The song's lyrics "He was looking for the place called Lee Ho Fook's / Gonna get a big dish of beef chow mein" refer to Lee Ho Fook, a Chinese restaurant on 15 Gerrard Street in London's Chinatown, which is in the West End of London. [9] [10] Egon Ronay's Dunlop Guide for 1974 discussed the restaurant and said it served Cantonese cuisine. [11] In concerts, Zevon would often change the line "You better stay away from him, he'll rip your lungs out, Jim / I'd like to meet his tailor", to "And he's looking for James Taylor". [12]

Over Zevon's objections, Elektra Records chose "Werewolves of London" as the album's first single (he preferred "Johnny Strikes Up the Band" or "Tenderness on the Block"). [2] The song was a quick hit, staying in the Billboard Top 40 chart for over a month. [13]


Reception and legacy

BBC Radio 2 listeners rated it as having the best opening line in a song. [14]

Zevon later said of the song, "I don't know why that became such a hit. We didn't think it was suitable to be played on the radio. It didn't become an albatross. It's better that I bring something to mind than nothing. There are times when I prefer that it was " Bridge Over Troubled Water", but I don't think bad about the song. I still think it's funny." [15] He also described "Werewolves of London" as a novelty song, "[but] not a novelty the way, say, Steve Martin's " King Tut" is a novelty." [2]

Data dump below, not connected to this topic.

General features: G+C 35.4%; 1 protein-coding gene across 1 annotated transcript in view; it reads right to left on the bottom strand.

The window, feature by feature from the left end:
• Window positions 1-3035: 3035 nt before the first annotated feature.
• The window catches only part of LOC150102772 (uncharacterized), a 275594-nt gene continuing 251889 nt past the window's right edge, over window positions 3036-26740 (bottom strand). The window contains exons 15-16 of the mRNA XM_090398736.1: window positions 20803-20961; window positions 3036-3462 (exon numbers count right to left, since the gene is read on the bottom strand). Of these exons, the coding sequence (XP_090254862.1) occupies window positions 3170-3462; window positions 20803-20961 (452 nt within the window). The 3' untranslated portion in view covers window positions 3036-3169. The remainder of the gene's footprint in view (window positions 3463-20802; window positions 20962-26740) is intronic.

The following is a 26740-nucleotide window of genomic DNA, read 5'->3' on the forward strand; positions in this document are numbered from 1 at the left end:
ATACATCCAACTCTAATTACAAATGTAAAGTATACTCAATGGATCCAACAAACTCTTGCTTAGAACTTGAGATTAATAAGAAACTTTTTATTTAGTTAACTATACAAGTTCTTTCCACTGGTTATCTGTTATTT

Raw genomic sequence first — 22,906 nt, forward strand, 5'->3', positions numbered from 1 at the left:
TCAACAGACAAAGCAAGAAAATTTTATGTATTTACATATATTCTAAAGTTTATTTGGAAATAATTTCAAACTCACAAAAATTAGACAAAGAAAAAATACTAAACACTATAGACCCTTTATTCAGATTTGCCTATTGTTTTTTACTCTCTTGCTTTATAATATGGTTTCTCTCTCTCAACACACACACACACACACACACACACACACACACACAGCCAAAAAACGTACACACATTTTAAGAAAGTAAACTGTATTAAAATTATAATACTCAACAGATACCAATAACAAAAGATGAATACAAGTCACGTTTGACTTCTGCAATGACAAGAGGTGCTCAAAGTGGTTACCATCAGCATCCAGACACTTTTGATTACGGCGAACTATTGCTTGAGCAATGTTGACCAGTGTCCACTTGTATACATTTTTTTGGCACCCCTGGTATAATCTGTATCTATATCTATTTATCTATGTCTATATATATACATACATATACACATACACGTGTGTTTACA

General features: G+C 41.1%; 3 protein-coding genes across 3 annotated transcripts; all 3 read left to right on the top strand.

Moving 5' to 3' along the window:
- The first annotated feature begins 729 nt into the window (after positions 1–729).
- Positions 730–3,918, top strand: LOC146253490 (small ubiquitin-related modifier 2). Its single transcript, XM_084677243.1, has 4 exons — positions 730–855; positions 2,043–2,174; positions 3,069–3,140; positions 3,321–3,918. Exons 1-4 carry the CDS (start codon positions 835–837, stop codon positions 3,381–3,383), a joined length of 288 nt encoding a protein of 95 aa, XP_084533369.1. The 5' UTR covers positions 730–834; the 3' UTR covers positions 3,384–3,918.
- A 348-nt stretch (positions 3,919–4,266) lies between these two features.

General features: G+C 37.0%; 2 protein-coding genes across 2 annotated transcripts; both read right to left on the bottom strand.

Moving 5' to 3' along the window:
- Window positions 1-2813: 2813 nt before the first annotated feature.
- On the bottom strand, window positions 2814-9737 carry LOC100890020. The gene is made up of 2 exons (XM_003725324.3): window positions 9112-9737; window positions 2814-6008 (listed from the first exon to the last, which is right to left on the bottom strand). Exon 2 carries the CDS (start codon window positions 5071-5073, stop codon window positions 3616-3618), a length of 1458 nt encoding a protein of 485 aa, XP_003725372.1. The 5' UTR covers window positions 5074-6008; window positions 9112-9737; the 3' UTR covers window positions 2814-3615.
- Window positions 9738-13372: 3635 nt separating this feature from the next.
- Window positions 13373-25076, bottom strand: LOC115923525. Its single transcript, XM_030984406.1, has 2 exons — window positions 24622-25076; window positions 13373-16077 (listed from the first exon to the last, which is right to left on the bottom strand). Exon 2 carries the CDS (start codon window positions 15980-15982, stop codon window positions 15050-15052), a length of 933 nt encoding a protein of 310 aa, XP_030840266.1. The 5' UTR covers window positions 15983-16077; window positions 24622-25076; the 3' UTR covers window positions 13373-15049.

The song had a resurgence in popularity in 1986 due to its use in a scene in The Color of Money, where Tom Cruise dances and lip-syncs to the song in a scene in which Cruise "displayed the depths of his talents at the billiards game of 9-ball." [16]

After Zevon's death in 2003, Jackson Browne stated that he interpreted the song as describing an upper-class English womanizer: "It's about a really well-dressed, ladies' man, a werewolf preying on little old ladies. In a way it's the Victorian nightmare, the gigolo thing." [2]



Region Certification Certified units/sales
United Kingdom ( BPI) [26] Silver 200,000

Sales+streaming figures based on certification alone.

Samples and other versions


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  3. ^ "The Rolling Thunder Revue - Werewolves Of London". Retrieved September 22, 2018.
  4. ^ Zevon, Crystal. I'll Sleep When I'm Dead: The Dirty Life and Times of Warren Zevon, p. 112.
  5. ^ Zevon, Crystal. I'll Sleep When I'm Dead: The Dirty Life and Times of Warren Zevon, p. 138.
  6. ^ Browne, David (April 12, 2013). "The Knights of Soft Rock". Rolling Stone. No. 1180. p. 58.
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  16. ^ Brad Steiger, The Werewolf Book: The Encyclopedia of Shape-Shifting Beings, 2011, p. 315.
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  22. ^ "Werewolves of London". Retrieved August 6, 2023.
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  27. ^ "Grateful Dead - Tour Statistics". Retrieved July 27, 2018.